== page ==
Well today’s the day. Earlier this morning (East Coast time) the British government notified the European Council that it invoked Article 50 and is withdrawing from the European Union. So what precisely does that mean? Well, it means the structure of the ties binding Europe will be altered. How could it not when one of Europe’s largest and most powerful countries leaves the European Union?
This piece comes from Bloomberg Politics and it deals with the overlapping structures binding Europe together. My quibble, however, is with the complexity as it now relates to the United Kingdom. Obviously where it fits is an unresolved question. But one of the trickier issues to untangle is just how Ireland and the UK fit. (And then in 2020 we can worry about Scotland’s role in the graphic.)
The Common Travel Area predates the European Union by decades and, loosely speaking, creates border-free travel between the United Kingdom and Ireland. So I tried to amend Bloomberg’s version to show the CTA.
Credit for the piece goes to the Bloomberg graphics department.
Since Christmas was just yesterday, I figured this would be an appropriate way to start the week. The North Pole is sweltering. It’s melting. But, seriously, the scientists are “very confident” that the heatwave is linked to anthropogenic climate change. Their models cannot replicate their observations without adding an anthropogenic signal.
Anthropogenic? That’s just a fancy-sounding word for man-made.
Credit for the original piece goes to the University of Maine and Climateanalyzer.org.
Let’s start this week off with cartograms. Sometimes I like the idea, sometimes not so much. Here is a case where I really do not care for the New York Times’ visualisation of the data. Probably because the two cartograms, a before and after of health policy renewals, do not really allow for a great side-by-side comparison. I imagine there is probably a way of condensing all of that information into a single chart or graphic component.
Credit for the piece goes to Keith Collins, Josh Katz, Katie Thomas, Archie Tse, and Karen Yourish.
A ways back I decided that when the mobile viewership of Coffee Spoons reached a certain threshold I would implement a new, more mobile-friendly theme—something simpler and faster. Well last week you all crossed that threshold and so today we have a new and responsive theme. I am sure that there will be kinks, but I will deal with them when they arise. For now, enjoy the new design.
Orange County California was the bastion of California Republicans. I remember even hearing about it as such all the way out on the East Coast. But, the times are changing in Orange County. And so are the demographics. The Los Angeles Times released this interactive slider map showing the changes to the Republican landscape from 2004 to 2012. Orange County has gone from blood red to at best a tender pink while Democrats salivate around the table.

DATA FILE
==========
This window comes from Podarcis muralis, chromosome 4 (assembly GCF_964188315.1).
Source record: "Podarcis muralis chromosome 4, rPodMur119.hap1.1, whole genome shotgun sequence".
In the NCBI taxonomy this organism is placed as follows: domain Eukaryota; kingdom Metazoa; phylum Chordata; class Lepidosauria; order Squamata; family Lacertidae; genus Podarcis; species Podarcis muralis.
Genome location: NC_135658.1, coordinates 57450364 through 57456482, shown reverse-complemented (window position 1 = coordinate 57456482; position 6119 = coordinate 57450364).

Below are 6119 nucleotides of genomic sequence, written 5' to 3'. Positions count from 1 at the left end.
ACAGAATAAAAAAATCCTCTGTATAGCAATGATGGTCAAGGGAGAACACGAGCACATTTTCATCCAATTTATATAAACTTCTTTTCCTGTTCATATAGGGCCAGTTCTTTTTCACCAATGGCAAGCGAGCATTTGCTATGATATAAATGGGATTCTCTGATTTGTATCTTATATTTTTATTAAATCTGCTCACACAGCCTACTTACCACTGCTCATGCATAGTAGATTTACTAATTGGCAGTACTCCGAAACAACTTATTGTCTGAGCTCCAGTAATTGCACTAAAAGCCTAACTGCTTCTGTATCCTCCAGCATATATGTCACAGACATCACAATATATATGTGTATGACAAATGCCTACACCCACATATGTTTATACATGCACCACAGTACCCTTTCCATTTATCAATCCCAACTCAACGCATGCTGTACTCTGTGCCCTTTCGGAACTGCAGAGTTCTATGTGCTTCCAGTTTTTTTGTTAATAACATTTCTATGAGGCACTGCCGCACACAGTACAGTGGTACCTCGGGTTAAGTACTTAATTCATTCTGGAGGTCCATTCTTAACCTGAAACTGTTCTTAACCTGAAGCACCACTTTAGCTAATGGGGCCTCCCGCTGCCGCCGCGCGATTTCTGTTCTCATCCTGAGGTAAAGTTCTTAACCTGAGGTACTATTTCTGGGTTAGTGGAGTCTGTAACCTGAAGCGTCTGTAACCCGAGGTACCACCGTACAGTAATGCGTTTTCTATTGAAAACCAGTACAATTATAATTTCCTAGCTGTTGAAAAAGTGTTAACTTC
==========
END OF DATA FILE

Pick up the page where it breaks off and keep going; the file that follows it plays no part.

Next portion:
From the Atlantic Cities, an offshoot of the Atlantic magazine, comes a nice Friday/for-the-weekend post. It looks at states that have the most craft breweries? Surprise, the states with the largest populations! But then comes the more interesting follow-up, what if we account for population differences? Ah, now we are talking. The visualisation type is a choropleth. Nothing fancy. But, hey, it’s a Friday. So bottom’s up. Cheers. Slainte. Salud. Enjoy the weekend.
From xkcd comes today’s graphic of choice. It’s a timeline. About when we’ll forget stuff. Although for me this is pretty much a useless concept. Because I’m generally unaware of cultural events when they happen today.
Canada is getting old. At least so the Canadian census data says. As a percentage of the population, the map made by the National Post below looks at where the old people are. Within reason, one would expect to perhaps see a more even distribution across all of Canada. However, it appears that the northern territories and provinces have fewer old people than their southern counterparts.
Credit for the piece goes to Andrew Barr, Jonathon Rivait, and Richard Johnson.
Subways. Home of the mole people. And in the United States an unwanted recipient of government money to build things. Along with being generally unwanted. By those who do not live in cities. Probably because of said mole people. Or something.
But in Canada, they like subways. At least enough that Toronto is building an extension to a university and from there to a suburb. But the invasion of the mole people homeland is a complex process that, fortunately, the National Post explains in an illustrative infographic, a cropping of which is below.
Credit for the piece goes to Mike Faille and Peter Kuitenbrouwer.